Keys to a Successful Cub Scout Program – Part 1
Key 1 – Call a Complete Staff of Adult Leaders
First, each ward/pack should have the following 12 adult Cub Scout leaders:
- Committee Chairperson and at least two Committee Members
- Cubmaster and Assistant Cubmaster
- Pack Trainer (Look for an article about this position soon)
- Webelos Den Leader and Assistant Webelos Den Leader
- Bear Den Leader and Assistant Bear Den Leader
- Wolf Den Leader and Assistant Wolf Den Leader
All adult Cub Scout leaders may be either male or female.
Adult leaders must be registered with the BSA—this is both a BSA and a church requirement. As soon as an adult accepts the call to be a Cub Scout leader they should take the BSA Youth Protection Training and then print and attach the completion certificate to the BSA Adult application. The registration fee is paid by the church. Adult leaders should not be sustained or start working with the boys until the registration process is complete, including the background check.
As soon as a boy turns 8 years old he should be registered as a Cub Scout. The Primary counselor and the Wolf den leader should visit the family of the 8-year-old boy to give them an overview of Cub Scouting and fill out the BSA Youth Application. Ideally, this is done the week of his 8th birthday. The family and the boy should be informed about meetings, uniform, handbook, advancement process and standards of conduct.
Also, boys who move into the ward should receive this same registration and overview as provided to a new 8-year-old. Cub Scouts and their families moving in may not have received this information before and they need to know how Cub Scouting functions in your ward.
Key 3 – Get Adult Cub Scout Leaders Trained ASAP
Step 1 – Youth Protection Training is done online by creating an account at my.scouting.org and should be done immediately upon acceptance of the calling. Youth protection needs to be taken every two years for adult leaders to remain current/registered.
Step 2 – Orientation Training. Your unit commissioner (a designated leader in the stake Primary) should provide new leaders with an orientation training to help them understand more about the position. The unit commissioner assigned to your pack is there to be a resource for you. They will encourage you to attend roundtable and inform you of additional training and activity opportunities in the district and council. Their #1 job is to help you be successful as a Cub Scout leader.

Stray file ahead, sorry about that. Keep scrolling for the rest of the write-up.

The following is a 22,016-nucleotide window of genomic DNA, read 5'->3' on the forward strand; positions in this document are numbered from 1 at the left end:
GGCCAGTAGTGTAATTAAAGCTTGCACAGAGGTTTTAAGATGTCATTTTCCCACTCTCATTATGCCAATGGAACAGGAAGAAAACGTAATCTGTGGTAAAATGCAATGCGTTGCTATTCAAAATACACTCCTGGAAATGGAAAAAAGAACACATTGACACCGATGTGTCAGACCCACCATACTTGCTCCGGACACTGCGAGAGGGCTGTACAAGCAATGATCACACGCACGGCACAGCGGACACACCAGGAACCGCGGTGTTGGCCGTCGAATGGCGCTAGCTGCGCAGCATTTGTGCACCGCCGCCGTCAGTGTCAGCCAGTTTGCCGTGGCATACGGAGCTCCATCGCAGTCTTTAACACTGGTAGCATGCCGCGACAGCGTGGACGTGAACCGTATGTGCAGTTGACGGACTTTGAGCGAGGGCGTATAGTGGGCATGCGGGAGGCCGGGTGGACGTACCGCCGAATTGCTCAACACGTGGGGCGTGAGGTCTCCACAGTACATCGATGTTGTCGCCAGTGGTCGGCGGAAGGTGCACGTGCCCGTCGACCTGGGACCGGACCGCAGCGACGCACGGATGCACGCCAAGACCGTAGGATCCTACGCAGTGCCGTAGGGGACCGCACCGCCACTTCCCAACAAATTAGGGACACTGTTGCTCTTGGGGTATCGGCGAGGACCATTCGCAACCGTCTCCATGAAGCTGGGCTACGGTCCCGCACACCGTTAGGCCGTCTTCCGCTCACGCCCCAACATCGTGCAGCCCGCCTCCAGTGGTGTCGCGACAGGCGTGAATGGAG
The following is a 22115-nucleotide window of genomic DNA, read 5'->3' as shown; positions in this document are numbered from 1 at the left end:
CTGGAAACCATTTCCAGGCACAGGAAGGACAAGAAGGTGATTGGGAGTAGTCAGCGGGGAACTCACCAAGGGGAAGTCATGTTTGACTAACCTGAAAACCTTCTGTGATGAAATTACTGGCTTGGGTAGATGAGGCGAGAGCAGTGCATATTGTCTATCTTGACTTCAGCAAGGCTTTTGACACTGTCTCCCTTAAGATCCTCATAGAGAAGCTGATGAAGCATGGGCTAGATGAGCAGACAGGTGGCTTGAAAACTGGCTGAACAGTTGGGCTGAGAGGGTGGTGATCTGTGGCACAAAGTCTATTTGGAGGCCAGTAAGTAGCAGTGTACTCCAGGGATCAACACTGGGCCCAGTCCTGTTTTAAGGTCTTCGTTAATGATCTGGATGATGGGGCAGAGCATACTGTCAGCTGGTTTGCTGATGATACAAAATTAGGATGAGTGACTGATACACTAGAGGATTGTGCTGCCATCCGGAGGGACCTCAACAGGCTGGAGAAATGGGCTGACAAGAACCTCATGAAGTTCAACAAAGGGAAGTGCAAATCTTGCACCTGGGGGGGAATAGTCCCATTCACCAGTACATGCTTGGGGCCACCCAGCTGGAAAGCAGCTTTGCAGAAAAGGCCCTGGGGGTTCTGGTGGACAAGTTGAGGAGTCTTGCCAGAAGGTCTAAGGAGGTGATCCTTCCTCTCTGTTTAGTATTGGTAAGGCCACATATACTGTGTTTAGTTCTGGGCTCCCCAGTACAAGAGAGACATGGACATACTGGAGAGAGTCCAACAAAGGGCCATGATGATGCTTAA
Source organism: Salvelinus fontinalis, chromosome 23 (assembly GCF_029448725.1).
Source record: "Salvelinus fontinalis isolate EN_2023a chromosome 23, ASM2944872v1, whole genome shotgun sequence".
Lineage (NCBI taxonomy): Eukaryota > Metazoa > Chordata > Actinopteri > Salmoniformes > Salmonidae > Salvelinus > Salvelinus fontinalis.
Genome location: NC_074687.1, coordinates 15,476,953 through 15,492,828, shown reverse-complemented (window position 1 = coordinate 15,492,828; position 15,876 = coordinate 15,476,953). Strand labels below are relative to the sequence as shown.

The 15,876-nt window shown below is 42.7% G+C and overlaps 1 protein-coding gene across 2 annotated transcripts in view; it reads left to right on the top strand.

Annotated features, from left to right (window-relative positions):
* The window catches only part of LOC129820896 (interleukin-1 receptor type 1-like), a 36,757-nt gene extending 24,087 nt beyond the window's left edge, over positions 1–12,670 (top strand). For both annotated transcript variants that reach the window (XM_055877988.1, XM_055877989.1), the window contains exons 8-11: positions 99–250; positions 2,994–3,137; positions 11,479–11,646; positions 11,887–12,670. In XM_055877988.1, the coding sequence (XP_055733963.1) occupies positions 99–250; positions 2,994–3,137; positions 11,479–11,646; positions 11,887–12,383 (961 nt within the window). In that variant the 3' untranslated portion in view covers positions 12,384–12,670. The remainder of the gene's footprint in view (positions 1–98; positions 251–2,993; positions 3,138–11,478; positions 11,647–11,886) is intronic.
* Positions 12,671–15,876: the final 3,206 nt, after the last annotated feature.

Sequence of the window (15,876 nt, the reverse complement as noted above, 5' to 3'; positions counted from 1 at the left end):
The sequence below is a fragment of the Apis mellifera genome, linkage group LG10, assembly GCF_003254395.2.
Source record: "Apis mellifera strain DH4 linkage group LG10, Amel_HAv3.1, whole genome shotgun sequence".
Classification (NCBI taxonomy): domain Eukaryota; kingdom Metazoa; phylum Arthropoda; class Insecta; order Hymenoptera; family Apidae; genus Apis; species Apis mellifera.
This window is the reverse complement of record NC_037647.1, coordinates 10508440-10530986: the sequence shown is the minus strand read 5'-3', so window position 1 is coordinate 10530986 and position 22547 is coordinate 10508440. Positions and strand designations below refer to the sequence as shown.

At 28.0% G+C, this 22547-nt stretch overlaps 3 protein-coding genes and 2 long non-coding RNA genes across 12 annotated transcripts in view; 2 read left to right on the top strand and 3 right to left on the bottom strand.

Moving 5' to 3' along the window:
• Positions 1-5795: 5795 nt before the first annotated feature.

Step 3 – Get the appropriate manuals and handbooks for your position. Each adult Cub Scout leader should have a copy of The Cub Scout Leader Book and The Scouting Handbook for Church Units in the United States (available for download online at lds.org and in the LDS Gospel Library app under leadership). Den leaders and assistants should each have a copy of the Den Leader Guide for their specific den. There are 3 of them, one for Wolf, one of Bear and one for Webelos. They may also find it helpful to have a copy of the boy’s handbook for their den. Cubmasters will find plans for pack meetings online at scouting.org.
Step 4 – Leader-Specific Training. If your stake or district sponsors leader-specific training, plan to attend soon. In-person/live trainings are the best way to get questions answered and clarified. However, all Cub Scout leader-specific training is also available online at my.scouting.org. Online training often makes it easier for Cub Scout leaders to complete their training sooner.
Step 5 – Attend monthly Cub Scout roundtable. The local BSA district provides ongoing training (usually on a weeknight) each month. At roundtable you receive additional training on BSA policies, information about upcoming events, as well as get ideas for crafts, games and skills for your meetings, and you get to network with other Cub Scout leaders.
Step 6 – Attend the annual University of Scouting or Cub Scout Leader Pow Wow. This is a one-day Saturday event conducted by the council (or district) that provides an opportunity to choose from a variety of classes in all kinds of topics. Classes are taught by experienced Cub Scout leaders and professionals.
Key 4 – Leaders Wear Uniform and Set the Example; Boys Wear Uniform.
Leaders should get and wear the appropriate uniform to all den and pack meetings. This sets the example. While we do not exclude those not in uniform we should expect and encourage the boys to wear the uniform also. However, LDS policy states that the pack’s budget should NOT be used to pay for uniforms either for the leaders or the boys.
The BSA provides meeting plans for both den and pack meetings to help you be successful. Everything from “before the meeting” to “after the meeting” is laid out in very clear and concise manner. Games, ceremonies, and other activity ideas are all included in the plans. If you have a favorite game or activity feel free to change things up. The guides are meant to make it easy for leaders not to restrict them to a set idea. Do what your boys like and what works for you. You should not have to start from scratch or “re-invent the wheel”. Keep it Simple and Make it Fun!
Look for Keys to a Successful LDS pack – Part 2 here.
Author: Annaleis Smith is a self-professed “Training Junkie.” As a Cub Scout leader for the past 13 years, she has attended many trainings and has helped train hundreds of leaders in our council. Akela’s Council is her favorite training of all time. She is currently a Cubmaster, a unit commissioner the VP of Membership for the UNPC.